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the main question is a bit short so I'll collaborate. I'm building an app for twitter with which you can do the basic actions (get posts, do a post, reply etc.)

Now I figured it would be a good idea if I'd check the max 140 char limit in my app. So far so good, then someone asked if I could also do the url-shortener thing.

so at the moment I have a regex that picks op most (in fact too much) url's, takes the lenght of them and either adds or deduces the difference from the 140 max. It's still a but buggy but I can manage that.

Now my problem....

It seems twitter is quite picky in what they think is an url: I got the most basic ones (starting with http(s):// and such), but twitter also replaces some tld's very easily, (www.)google.com [whatever].net/.biz/.info are just a few of them) but not .nl .de .tk

Now I was wondering if perhaps someone has found out which ones they do and which ones they don't 'shorten'.

now because I'm pretty sure my regex isn't the best either I'll drop that here as well:

((http|https):\/\/[\w\-_]+(\.[\w\-_]+)+([\w\-\.,@?^=%&:\/~\+#]*[\w\-\@?^=%&\/~\+#])?)|([\w\-_]+(\.[\w\-_]+)+([\w\-\.,@?^=%&:\/~\+#]*[\w\-\@?^=%&\/~\+#])?)
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Tweet the URL and see what comes out the other end? –  tripleee May 9 '12 at 5:48
    
lol, I was thinking of trying all the possible combinations. But that'll take me quite some time! –  Sjaak van der Heide May 9 '12 at 7:00
    
Actually, I was only half serious, but coming to think of it, this is probably the way to go. Start simple, collect the resulting tweets, solve the ones where the output is not what you expected; lather, rinse, repeat. –  tripleee May 9 '12 at 7:53
    
and in the end it almost added up to doing so. But happy to say I am getting there! –  Sjaak van der Heide May 9 '12 at 8:49

3 Answers 3

http://support.twitter.com/articles/78124-how-to-shorten-links-urls# indicates that all URLs posted to Twitter will be rewritten to be exactly 19 characters long.

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I already found that page. At the moment it's 20 (21 for https). "Until recently, all HTTP-based t.co links on Twitter have been only 19 characters long. Part of the August 15th phasing is to increase t.co URL's default length to 20 characters. While we don't anticipate the length of t.co links to change frequently, we wanted to remind you to check the fields short_url_length and short_url_length_https from GET help/configuration daily, rather than relying on a hard-coded value." From the twitter dev page. –  Sjaak van der Heide May 9 '12 at 8:37

I am using this: var url_expression = /[-a-zA-Z0-9@:%_\+.~#?&//=]{2,256}\.[a-z]{2,4}\b(\/[-a-zA-Z0-9@:%_\+.~#?&//=]*)?/gi; Nobody has complained :)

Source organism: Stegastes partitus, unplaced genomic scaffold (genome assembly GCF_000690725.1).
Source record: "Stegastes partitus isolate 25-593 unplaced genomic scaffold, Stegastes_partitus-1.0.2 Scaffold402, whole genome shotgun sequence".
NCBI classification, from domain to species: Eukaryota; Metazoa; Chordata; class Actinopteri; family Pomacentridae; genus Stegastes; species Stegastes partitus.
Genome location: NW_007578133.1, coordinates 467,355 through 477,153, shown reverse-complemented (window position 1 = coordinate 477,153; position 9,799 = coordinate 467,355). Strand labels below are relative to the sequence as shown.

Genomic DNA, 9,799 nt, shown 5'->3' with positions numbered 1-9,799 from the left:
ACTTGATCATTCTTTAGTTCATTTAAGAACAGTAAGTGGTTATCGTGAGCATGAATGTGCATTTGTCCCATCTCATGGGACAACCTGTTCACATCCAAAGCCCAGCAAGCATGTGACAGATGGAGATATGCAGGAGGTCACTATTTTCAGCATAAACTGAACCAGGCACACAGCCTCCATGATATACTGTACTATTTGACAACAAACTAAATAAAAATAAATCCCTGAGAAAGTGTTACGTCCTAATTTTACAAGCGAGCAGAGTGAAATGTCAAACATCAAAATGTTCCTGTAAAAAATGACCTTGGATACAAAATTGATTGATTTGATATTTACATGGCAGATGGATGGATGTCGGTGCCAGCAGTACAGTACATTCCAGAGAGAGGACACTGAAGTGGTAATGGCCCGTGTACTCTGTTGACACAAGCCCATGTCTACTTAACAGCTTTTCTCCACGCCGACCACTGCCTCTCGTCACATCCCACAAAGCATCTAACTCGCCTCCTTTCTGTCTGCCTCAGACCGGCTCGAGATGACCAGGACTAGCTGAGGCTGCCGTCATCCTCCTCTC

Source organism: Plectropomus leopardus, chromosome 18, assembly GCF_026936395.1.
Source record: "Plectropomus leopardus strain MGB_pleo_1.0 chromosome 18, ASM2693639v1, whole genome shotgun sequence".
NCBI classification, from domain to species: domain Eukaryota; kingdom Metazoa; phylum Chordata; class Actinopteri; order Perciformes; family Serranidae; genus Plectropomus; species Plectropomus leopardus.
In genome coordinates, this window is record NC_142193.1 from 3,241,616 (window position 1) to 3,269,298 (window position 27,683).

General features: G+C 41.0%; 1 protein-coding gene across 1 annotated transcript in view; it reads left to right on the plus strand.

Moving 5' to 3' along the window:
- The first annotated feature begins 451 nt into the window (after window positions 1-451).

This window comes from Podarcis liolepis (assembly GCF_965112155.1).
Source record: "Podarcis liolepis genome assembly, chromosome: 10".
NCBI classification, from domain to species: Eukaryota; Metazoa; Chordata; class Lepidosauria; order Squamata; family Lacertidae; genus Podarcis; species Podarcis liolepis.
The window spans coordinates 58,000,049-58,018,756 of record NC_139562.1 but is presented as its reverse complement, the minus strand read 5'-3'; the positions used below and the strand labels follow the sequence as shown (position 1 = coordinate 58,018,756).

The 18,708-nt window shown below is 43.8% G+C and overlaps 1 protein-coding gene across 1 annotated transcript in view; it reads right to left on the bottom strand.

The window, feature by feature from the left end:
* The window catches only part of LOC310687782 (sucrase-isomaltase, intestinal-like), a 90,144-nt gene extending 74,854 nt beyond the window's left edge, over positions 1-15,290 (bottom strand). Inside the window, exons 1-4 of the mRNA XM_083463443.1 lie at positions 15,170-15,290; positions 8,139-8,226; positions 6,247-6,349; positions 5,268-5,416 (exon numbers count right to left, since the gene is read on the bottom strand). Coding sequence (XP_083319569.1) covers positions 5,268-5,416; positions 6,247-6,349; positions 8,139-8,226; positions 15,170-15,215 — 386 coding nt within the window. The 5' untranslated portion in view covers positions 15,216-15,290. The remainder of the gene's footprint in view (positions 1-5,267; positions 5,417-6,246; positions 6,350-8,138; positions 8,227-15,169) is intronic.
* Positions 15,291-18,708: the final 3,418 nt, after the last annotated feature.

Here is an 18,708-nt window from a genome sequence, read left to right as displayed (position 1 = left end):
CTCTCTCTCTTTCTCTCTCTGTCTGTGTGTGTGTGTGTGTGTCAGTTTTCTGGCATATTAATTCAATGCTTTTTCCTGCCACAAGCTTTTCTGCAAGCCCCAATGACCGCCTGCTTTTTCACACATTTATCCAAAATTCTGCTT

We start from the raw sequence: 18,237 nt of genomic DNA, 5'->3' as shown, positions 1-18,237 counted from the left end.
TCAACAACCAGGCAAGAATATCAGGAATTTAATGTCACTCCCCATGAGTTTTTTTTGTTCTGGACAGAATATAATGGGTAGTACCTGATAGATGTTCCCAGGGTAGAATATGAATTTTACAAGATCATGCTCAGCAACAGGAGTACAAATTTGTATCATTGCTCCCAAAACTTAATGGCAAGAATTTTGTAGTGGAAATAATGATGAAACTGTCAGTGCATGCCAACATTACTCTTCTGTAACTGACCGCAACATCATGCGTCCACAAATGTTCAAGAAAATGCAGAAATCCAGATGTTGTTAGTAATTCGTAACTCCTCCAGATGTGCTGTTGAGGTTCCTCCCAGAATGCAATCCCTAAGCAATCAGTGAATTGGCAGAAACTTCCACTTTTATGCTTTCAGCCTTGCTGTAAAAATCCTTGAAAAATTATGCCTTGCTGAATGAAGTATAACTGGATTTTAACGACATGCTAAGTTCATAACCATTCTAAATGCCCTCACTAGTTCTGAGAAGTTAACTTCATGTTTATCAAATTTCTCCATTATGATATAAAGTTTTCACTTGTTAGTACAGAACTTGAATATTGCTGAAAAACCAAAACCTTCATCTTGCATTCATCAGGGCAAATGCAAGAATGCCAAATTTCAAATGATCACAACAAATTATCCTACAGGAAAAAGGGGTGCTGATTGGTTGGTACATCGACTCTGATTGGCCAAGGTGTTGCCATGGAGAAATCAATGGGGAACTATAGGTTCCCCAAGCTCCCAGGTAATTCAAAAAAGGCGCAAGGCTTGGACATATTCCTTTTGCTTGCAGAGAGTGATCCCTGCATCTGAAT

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Doesn't work for me, it catches around 50% of the urls I need to catch. –  Sjaak van der Heide May 9 '12 at 7:16
    
Sorry then, i guess my users was just posting very clean/uniform urls –  izeed May 9 '12 at 7:19
    
I wish I had $0.0001 for every instance of "I use this regex and nobody has complained" where the regex is trivially wrong. (Haven't examined yours in any detail; just sayin'.) –  tripleee May 9 '12 at 7:54
    
@izeed no problem, thanks anyway! I think I kinda figured out what twitter expects :) –  Sjaak van der Heide May 9 '12 at 8:38
up vote 0 down vote accepted

I figured it out, I found a pretty important line on the tld wikipage. It states that all country TLD's are two chars long. And also the other way around; all 2 char tld's are countries. With that in mind, I started testing a bunch of them with twitter and I'm pretty sure I now know what url's twitter shortens and which ones they don't.

  • All url's starting with http:// or https://
  • All url's like [something].[non country tld] # .com .biz .mobi etc. (Except .arpa & .aero)
  • All url's like [something].[something].[valid tld] # including countries

  • links like http://[user]:[pass]@[something].[tld] will NOT be shortened

Now to build a regex for it, i'll post it here as soon as I think I have it :D

this is what I got this far:

/(^(?:(?:ht|f)tp(?:s?)\:\/\/|~\/|\/)?(?:(?:[-\w]+\.)+(?:com|asia|cat|coop|edu|int|tel|pro|org|net|gov|mil|biz|info|mobi|name|jobs|museum|travel|([a-z]{2})))(?::[\d]{1,5})?(?:(?:(?:\/(?:[-\w~!$+|.,=\(\)]|%[a-f\d]{2})+)+|\/)+|\?|#)?(?:(?:\?(?:[-\w~!$+|.,*:]|%[a-f\d{2}])+=?(?:[-\w~!$+|.,*:=]|%[a-f\d]{2})*)(?:&(?:[-\w~!$+|.,*:]|%[a-f\d{2}])+=?(?:[-\w~!$+|.,*:=]|%[a-f\d]{2})*)*)*(?:#(?:[-\w~!$+|.,*:=]|%[a-f\d]{2})*)?)/gim;

one major flaw still in it, it also accepts [domain].[tld] which twitter doesn't.

I hope this will help someone in the future. I'm pretty sure there's not a whole lot easy-to-find info about this on the web (or at least I couldn't find it).

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What do you mean by "tld wikipage"? Have you tried IDNA domain names like en.wikipedia.org/wiki/.rf too? –  tripleee May 9 '12 at 9:22
    
with tld wikipage I mean link and I just checked the link you provided, and yes Twitter also shortens that. –  Sjaak van der Heide May 9 '12 at 11:44

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